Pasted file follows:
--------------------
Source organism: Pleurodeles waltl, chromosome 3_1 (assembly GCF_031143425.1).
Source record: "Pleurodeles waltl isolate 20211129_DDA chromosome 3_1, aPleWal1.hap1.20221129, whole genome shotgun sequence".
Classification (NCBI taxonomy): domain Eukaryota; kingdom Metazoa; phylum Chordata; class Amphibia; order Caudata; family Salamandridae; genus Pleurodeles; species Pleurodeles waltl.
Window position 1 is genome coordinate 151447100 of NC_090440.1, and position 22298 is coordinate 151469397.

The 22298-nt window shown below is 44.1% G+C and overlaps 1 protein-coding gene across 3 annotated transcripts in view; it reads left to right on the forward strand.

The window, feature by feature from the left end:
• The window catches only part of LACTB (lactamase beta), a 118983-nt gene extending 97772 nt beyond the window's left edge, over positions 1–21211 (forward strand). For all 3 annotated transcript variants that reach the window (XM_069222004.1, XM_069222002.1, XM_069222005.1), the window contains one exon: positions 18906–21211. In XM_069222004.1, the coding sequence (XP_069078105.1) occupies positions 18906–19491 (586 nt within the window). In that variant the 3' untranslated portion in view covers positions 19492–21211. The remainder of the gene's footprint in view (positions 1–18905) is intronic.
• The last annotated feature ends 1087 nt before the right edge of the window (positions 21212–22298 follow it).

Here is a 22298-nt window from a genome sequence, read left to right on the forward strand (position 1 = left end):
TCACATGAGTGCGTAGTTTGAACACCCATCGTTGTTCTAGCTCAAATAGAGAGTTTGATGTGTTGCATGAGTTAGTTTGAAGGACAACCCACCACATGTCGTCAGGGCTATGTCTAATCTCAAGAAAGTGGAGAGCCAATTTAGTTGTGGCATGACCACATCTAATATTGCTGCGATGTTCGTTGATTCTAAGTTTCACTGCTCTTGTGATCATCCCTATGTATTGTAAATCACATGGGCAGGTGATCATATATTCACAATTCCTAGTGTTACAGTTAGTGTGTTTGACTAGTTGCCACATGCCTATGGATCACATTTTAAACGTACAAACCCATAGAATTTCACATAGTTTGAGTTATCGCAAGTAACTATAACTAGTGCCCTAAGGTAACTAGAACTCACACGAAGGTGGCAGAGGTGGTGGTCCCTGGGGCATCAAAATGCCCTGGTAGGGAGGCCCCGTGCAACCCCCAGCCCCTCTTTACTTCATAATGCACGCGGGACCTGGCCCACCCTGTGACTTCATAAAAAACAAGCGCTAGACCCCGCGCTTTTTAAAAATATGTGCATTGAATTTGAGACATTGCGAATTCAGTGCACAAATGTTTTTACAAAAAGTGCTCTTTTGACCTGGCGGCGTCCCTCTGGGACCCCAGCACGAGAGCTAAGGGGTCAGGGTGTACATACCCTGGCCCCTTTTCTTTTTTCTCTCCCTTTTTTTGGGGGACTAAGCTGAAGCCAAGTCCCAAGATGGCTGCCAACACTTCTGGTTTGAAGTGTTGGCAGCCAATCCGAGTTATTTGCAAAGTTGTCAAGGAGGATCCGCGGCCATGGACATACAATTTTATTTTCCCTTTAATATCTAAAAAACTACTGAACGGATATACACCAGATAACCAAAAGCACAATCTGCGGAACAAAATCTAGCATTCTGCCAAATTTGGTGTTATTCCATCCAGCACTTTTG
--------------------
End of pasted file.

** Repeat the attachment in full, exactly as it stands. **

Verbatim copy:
Source organism: Pleurodeles waltl, chromosome 3_1 (assembly GCF_031143425.1).
Source record: "Pleurodeles waltl isolate 20211129_DDA chromosome 3_1, aPleWal1.hap1.20221129, whole genome shotgun sequence".
Classification (NCBI taxonomy): domain Eukaryota; kingdom Metazoa; phylum Chordata; class Amphibia; order Caudata; family Salamandridae; genus Pleurodeles; species Pleurodeles waltl.
Window position 1 is genome coordinate 151447100 of NC_090440.1, and position 22298 is coordinate 151469397.

The 22298-nt window shown below is 44.1% G+C and overlaps 1 protein-coding gene across 3 annotated transcripts in view; it reads left to right on the forward strand.

The window, feature by feature from the left end:
• The window catches only part of LACTB (lactamase beta), a 118983-nt gene extending 97772 nt beyond the window's left edge, over positions 1–21211 (forward strand). For all 3 annotated transcript variants that reach the window (XM_069222004.1, XM_069222002.1, XM_069222005.1), the window contains one exon: positions 18906–21211. In XM_069222004.1, the coding sequence (XP_069078105.1) occupies positions 18906–19491 (586 nt within the window). In that variant the 3' untranslated portion in view covers positions 19492–21211. The remainder of the gene's footprint in view (positions 1–18905) is intronic.
• The last annotated feature ends 1087 nt before the right edge of the window (positions 21212–22298 follow it).

Here is a 22298-nt window from a genome sequence, read left to right on the forward strand (position 1 = left end):
TCACATGAGTGCGTAGTTTGAACACCCATCGTTGTTCTAGCTCAAATAGAGAGTTTGATGTGTTGCATGAGTTAGTTTGAAGGACAACCCACCACATGTCGTCAGGGCTATGTCTAATCTCAAGAAAGTGGAGAGCCAATTTAGTTGTGGCATGACCACATCTAATATTGCTGCGATGTTCGTTGATTCTAAGTTTCACTGCTCTTGTGATCATCCCTATGTATTGTAAATCACATGGGCAGGTGATCATATATTCACAATTCCTAGTGTTACAGTTAGTGTGTTTGACTAGTTGCCACATGCCTATGGATCACATTTTAAACGTACAAACCCATAGAATTTCACATAGTTTGAGTTATCGCAAGTAACTATAACTAGTGCCCTAAGGTAACTAGAACTCACACGAAGGTGGCAGAGGTGGTGGTCCCTGGGGCATCAAAATGCCCTGGTAGGGAGGCCCCGTGCAACCCCCAGCCCCTCTTTACTTCATAATGCACGCGGGACCTGGCCCACCCTGTGACTTCATAAAAAACAAGCGCTAGACCCCGCGCTTTTTAAAAATATGTGCATTGAATTTGAGACATTGCGAATTCAGTGCACAAATGTTTTTACAAAAAGTGCTCTTTTGACCTGGCGGCGTCCCTCTGGGACCCCAGCACGAGAGCTAAGGGGTCAGGGTGTACATACCCTGGCCCCTTTTCTTTTTTCTCTCCCTTTTTTTGGGGGACTAAGCTGAAGCCAAGTCCCAAGATGGCTGCCAACACTTCTGGTTTGAAGTGTTGGCAGCCAATCCGAGTTATTTGCAAAGTTGTCAAGGAGGATCCGCGGCCATGGACATACAATTTTATTTTCCCTTTAATATCTAAAAAACTACTGAACGGATATACACCAGATAACCAAAAGCACAATCTGCGGAACAAAATCTAGCATTCTGCCAAATTTGGTGTTATTCCATCCAGCACTTTTG